Mental models is not a new term, it was talked about long before we talked about user experience and human-computer interaction. The idea of mental models was first talked about by Scottish psychologist Kenneth Craik in 1943 when he wrote the book The Nature of Explanation. Kenneth described mental models as “people carry in their minds a small-scale model of how the world works”.
Mental models helps form designs and patterns within products and services because it highlights the need for consistency and similarity. A silly but obvious example of this is that if a website navigation bar was only at the bottom of a web page that would go against expectations of the navigation being at the top of the page.
What is meant by mental models?
A mental model is how someone assumes how something should work. A mental model is based on past experiences, beliefs and perceptions. The purpose of these models is that rather than a person learning each time how something works we create shortcuts, reducing the cognitive effort it takes to navigate around something. With these shortcuts and assumptions people base their predictions about the system works and plan their actions based on that.
However mental models are flawed as someone may not have a complete understanding of all facts. In that way, a mental model is something that changes over time and differs between person to person and between different cultures and countries.
Mismatch and misaligned mental models
When we design services and products there can be cases where what has been designed is not what the user is expecting, this misalignment can lead to mistakes and confusion when using the interface.
There are a few options to overcome this mismatch issue. You could change the interface to conform to the user expectations of how it should work. This is the simplest way to align your interface and solve the error.
The next option is to purposely stick with the design choice, it it the riskiest choice but if there is good evidence to demonstrate what has been designed is a better solution it could make sense to leave it as is. However, you need to allow for time to adjust and give the users choice when making the switch. For example, large scale organisations and companies often notify their users of upcoming changes with the option to switch to the new design, then the new design is rolled out to everyone by default but with the option to switch back to the old design, and then over time the switch is removed.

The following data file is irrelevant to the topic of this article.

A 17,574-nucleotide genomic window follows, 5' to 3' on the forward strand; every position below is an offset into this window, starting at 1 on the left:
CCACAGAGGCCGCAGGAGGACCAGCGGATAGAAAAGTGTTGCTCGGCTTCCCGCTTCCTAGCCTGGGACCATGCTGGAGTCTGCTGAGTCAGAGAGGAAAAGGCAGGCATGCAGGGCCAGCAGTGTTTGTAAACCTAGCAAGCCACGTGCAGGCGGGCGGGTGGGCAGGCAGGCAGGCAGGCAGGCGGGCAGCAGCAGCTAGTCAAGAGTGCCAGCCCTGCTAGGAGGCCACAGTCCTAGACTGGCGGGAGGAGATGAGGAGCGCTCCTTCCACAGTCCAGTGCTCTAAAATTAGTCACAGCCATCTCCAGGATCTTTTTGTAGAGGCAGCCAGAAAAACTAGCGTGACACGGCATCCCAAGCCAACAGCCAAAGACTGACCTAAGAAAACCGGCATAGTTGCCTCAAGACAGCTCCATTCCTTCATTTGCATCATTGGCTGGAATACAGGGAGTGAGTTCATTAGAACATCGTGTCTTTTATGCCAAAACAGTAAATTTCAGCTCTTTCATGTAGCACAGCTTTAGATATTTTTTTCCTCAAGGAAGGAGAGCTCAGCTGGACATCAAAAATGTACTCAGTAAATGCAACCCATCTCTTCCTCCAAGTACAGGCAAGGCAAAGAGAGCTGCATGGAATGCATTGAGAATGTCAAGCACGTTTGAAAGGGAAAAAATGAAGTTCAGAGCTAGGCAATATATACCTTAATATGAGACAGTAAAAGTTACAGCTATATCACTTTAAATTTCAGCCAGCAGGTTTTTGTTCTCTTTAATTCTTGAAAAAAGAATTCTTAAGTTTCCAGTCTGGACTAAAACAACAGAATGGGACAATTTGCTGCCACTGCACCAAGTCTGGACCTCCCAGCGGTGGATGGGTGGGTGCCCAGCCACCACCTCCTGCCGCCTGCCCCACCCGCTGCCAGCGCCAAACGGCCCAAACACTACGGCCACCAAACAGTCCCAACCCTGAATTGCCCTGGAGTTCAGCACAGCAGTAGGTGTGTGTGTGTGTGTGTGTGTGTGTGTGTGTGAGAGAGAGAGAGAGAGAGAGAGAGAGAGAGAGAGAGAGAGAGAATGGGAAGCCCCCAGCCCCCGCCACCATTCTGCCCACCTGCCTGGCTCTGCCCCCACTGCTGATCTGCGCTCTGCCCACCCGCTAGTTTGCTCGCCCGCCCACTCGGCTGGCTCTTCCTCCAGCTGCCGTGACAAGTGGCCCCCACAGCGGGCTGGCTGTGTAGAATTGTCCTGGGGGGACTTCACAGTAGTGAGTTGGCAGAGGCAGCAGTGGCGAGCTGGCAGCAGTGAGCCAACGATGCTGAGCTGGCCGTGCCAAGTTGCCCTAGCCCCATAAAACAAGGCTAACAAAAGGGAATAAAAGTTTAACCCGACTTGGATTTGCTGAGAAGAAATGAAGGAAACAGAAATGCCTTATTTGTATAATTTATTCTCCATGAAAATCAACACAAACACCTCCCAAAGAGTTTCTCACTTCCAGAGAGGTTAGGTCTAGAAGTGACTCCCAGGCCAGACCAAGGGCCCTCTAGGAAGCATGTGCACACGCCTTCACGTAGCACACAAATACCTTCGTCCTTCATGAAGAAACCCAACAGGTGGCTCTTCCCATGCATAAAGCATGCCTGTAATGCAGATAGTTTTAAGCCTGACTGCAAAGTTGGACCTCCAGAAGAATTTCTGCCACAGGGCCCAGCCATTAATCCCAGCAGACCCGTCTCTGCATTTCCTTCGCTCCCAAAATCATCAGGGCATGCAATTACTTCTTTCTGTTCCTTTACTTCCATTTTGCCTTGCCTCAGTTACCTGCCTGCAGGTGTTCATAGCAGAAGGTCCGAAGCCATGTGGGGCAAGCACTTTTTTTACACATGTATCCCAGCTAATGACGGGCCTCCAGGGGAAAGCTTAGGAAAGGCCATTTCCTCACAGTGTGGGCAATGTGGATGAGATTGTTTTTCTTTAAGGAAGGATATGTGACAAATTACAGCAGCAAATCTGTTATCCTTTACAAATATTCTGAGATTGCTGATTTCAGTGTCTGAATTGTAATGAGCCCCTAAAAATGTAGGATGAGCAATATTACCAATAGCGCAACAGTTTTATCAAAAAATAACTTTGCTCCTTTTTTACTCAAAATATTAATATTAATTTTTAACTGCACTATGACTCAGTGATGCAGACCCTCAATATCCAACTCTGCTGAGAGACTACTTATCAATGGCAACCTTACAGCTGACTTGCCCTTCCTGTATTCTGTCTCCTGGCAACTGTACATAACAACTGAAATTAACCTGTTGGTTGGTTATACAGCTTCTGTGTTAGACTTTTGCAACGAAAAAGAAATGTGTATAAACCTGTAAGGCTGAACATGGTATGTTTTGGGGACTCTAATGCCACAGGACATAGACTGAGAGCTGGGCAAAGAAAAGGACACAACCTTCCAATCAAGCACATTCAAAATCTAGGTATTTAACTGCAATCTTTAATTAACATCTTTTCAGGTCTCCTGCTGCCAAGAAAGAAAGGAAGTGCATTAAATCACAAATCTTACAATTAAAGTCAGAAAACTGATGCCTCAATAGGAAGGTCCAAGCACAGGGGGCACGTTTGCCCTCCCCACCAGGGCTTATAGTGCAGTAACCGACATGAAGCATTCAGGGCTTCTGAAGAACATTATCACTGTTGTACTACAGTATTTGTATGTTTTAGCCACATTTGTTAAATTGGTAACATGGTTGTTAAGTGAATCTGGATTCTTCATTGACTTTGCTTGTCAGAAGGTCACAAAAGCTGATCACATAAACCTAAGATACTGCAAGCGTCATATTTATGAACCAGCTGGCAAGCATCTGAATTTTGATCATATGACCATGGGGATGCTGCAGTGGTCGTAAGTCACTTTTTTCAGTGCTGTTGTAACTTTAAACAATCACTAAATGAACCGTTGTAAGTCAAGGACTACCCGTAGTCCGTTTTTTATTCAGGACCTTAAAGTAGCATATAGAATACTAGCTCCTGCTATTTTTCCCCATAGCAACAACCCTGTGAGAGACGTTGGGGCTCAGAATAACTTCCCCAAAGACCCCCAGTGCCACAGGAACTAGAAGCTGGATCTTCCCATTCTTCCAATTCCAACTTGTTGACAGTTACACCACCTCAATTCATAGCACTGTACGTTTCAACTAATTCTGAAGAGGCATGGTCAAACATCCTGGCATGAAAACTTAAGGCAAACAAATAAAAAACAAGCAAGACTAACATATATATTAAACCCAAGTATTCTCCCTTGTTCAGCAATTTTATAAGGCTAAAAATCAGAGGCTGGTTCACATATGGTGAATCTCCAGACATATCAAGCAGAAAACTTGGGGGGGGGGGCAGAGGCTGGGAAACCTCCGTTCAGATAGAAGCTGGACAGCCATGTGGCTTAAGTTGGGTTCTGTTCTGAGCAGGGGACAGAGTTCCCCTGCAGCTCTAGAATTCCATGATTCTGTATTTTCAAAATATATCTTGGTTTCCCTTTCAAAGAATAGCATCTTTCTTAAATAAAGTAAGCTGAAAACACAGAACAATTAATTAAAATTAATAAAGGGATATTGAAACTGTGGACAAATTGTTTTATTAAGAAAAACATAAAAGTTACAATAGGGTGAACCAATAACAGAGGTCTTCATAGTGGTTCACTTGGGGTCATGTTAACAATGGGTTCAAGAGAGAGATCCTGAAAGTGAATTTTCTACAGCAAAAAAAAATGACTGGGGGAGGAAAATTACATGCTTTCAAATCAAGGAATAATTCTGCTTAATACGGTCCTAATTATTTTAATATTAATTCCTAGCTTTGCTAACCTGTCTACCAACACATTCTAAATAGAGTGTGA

Discovering mental models
To understand how users perceive a service or product you need to do research. This could be done through user interviews, card sorting and other forms of workshops. You could also do competitor research, this is particularly useful if you are limited by budget or time but does come with consequences of not knowing how effective what they’ve done has been.
As part of the process you may also test wireframes and prototypes to see how the user is interacting with the product, asking them to think out loud as they navigate that system.
By going through these steps you avoid putting effort, time and money into building something fully that is not usable.
- Mental models are how people perceive the world around them, based on their own experiences and beliefs
- People use these models to make shortcuts and make assumptions on how systems work and base their actions on what they believe is the correct way to navigate through that system
- In most circumstances it is best to design the system on what users perceive to be the correct way. We can discover this through user research and testing ideas and assumptions
- Where you change the pattern it is recommended to give the user choice, extra guidance and help to shape their new model and understanding of that system
Michael Gearon is a Senior Interaction Designer at Government Digital Service (GDS) in Cardiff. Previously Mike was a product designer at the GoCo Group including GoCompare, MyVoucherCodes and WeFlip. As well working for brands in South Wales like BrandContent and HEOR.